Over the past several years I have heard from workshop students that some are turning to digital because of convenience. They tell me they can start and quit at any time, save what they have where they are, and continue when it’s again convenient. That’s fine if it keeps you in photography, but it should be noted that none of the great work in photography was done when it was "convenient." It was done by people who were committed to self expression, by people who put other things aside to do photography because it was so important to them. It was not done by people who put photography aside until it was convenient. That’s not my opinion; that’s a fact. That fact won’t change. Work will be produced in times of convenience, but it won’t be outstanding work. The people who will do great digital work will be as artistically visionary and as committed to it as the great photographers of the past and present who have been committed to their work. People doing it on a "convenience" basis will not produce much of lasting value.
None of this should be surprising. Great work in any field — artistic, scientific, business, etc. — is always done by people who are driven, are committed, are enthusiastic, and are totally involved. Einstein did not create his revolutionary theories in times of convenience. Picasso did not create his great paintings when it was convenient. They — and all others who have been creative — put everything else aside to do their great work, and their lives were fully devoted to these endeavors. But how many who are doing photography have the illusions that you are in the league with Ansel Adams or Edward Weston, or any of the other "greats" in the history of photography? Probably very few of us. So what's wrong with doing work when it's convenient? Nothing! In fact I would have to concede immediately that if it does, indeed, keep you in the game, in your hobby, in your passion, and it allows you to proceed with your passion when you have the time to do it, then go for it! If digital allows you to proceed with your photography when you have the chance in your busy life (and all of our lives seem busier than we would like them to be) then digital may be the answer. I'm simply saying that if you aspire to be an Adams or a Weston, don't expect digital convenience to get you there.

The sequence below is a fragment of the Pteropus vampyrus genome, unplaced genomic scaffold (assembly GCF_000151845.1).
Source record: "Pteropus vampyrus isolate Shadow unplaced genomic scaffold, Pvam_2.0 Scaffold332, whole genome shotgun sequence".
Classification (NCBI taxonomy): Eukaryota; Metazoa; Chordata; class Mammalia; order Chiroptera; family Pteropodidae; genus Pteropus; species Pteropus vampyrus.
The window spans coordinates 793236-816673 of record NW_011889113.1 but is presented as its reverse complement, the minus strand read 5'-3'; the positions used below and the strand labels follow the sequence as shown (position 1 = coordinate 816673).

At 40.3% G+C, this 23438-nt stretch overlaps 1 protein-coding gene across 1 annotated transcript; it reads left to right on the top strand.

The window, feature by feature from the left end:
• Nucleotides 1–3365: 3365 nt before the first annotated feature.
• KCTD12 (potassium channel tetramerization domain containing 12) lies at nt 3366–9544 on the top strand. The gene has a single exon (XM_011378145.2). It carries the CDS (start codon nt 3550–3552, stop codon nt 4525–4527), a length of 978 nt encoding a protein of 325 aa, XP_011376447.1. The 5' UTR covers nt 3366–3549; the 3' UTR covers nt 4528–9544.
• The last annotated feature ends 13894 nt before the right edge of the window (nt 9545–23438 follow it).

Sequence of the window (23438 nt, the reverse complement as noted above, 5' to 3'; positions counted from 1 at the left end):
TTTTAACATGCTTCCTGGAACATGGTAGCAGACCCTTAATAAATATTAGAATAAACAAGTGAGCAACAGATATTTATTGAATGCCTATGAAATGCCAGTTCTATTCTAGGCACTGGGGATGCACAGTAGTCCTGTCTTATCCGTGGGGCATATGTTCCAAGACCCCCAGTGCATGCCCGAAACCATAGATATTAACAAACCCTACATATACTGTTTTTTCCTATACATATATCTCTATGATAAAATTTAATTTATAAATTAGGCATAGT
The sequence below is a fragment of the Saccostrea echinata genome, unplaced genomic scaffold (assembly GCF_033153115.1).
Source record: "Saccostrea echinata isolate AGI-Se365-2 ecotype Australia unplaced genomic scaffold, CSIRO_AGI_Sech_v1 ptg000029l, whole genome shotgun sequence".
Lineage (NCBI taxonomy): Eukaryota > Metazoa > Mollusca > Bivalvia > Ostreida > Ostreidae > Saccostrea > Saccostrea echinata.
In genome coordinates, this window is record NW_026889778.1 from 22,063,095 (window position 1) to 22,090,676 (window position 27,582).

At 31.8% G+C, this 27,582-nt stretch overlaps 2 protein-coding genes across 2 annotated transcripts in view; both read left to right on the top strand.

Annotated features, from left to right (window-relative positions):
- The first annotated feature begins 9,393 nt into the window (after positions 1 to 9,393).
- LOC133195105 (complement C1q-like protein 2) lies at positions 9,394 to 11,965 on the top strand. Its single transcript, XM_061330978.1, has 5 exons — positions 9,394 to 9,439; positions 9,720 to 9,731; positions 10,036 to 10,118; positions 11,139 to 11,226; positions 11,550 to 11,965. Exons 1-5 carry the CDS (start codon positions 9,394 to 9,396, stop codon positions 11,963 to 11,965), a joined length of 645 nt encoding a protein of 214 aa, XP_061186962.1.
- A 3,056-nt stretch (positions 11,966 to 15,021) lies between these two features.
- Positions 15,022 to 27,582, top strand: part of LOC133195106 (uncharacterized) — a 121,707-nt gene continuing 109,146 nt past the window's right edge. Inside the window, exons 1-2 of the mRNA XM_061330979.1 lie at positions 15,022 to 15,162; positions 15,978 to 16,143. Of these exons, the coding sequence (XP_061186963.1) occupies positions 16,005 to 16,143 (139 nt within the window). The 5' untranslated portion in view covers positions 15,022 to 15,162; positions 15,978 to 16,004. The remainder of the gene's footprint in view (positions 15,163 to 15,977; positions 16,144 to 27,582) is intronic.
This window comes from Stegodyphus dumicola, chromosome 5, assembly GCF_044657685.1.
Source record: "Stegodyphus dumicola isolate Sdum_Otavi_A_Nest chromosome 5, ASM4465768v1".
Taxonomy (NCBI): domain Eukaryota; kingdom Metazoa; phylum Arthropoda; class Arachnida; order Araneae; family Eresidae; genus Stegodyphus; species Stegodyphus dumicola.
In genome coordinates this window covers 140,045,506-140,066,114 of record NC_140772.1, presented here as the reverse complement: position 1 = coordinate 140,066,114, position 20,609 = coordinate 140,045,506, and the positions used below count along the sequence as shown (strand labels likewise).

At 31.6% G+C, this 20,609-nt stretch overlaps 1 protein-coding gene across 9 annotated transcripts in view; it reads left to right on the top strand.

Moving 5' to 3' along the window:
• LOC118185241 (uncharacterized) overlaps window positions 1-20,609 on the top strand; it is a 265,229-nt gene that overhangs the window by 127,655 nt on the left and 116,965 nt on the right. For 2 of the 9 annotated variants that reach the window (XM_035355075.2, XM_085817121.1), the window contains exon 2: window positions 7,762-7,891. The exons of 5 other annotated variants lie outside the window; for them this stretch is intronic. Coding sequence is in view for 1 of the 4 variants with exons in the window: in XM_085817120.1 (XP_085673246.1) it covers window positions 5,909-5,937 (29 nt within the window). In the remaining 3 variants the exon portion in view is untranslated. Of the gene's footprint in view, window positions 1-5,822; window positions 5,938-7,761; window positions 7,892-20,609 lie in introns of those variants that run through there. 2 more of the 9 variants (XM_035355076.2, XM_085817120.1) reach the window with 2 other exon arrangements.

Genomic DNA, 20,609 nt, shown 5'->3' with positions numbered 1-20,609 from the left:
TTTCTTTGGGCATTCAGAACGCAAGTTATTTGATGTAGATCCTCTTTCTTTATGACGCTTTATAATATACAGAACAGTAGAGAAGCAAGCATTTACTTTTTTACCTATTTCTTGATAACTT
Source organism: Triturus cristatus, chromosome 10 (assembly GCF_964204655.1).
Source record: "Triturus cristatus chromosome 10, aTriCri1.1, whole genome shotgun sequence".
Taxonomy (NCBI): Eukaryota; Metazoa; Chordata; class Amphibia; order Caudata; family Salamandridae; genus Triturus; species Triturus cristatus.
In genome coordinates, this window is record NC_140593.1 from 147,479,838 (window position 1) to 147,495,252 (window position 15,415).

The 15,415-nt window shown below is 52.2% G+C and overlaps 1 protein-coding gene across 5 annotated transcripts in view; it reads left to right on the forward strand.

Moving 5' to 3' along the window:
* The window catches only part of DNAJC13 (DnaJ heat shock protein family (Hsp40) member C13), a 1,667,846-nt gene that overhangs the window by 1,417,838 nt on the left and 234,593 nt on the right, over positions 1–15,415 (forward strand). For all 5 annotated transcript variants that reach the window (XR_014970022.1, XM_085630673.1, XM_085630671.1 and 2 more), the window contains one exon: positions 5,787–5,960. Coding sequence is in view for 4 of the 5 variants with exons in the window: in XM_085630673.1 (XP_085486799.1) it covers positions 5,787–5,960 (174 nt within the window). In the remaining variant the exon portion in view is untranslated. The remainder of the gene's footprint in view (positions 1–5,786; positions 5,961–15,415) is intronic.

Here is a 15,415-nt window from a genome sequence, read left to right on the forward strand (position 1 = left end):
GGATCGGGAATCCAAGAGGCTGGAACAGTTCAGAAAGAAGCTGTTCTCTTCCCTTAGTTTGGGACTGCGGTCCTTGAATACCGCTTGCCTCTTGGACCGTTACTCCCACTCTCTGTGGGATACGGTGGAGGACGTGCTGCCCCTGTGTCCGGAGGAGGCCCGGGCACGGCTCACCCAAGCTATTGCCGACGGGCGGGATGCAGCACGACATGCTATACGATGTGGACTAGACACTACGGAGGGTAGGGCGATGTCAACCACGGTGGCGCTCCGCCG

The greatest failures I have found from those employing digital approaches are two-fold. First there is a difference in the way traditional and digital photographers photograph. To put it semi-facetiously (but with a great deal of truth to it), traditional photographers look and then shoot; digital photographers shoot and then look (at the LCD screen on the back of the camera, of course). My observations at workshops show remarkably little careful seeing among digital practitioners prior to snapping the shutter release.
Second is the over-reliance on Lightroom or Photoshop or other applications to make everything right in the end. While my 40+ years of workshop instruction has shown me that most students attending any workshop feel that they already have "a good eye" (though very few actually do, initially) the problem seems magnified among digital users who simply want to learn Photoshop. (NOTE: a nascent "good eye" is one that understand light and compositional elements, not one that can recognize a pretty landscape. Everyone can recognize a pretty landscape. “A good eye” can be nurtured and improved, but it rarely takes place without both good instruction and a willingness and desire to learn and to work at it. With extremely rare exceptions, the "eye" improves with learning and practice, and with guidance from good instructors.)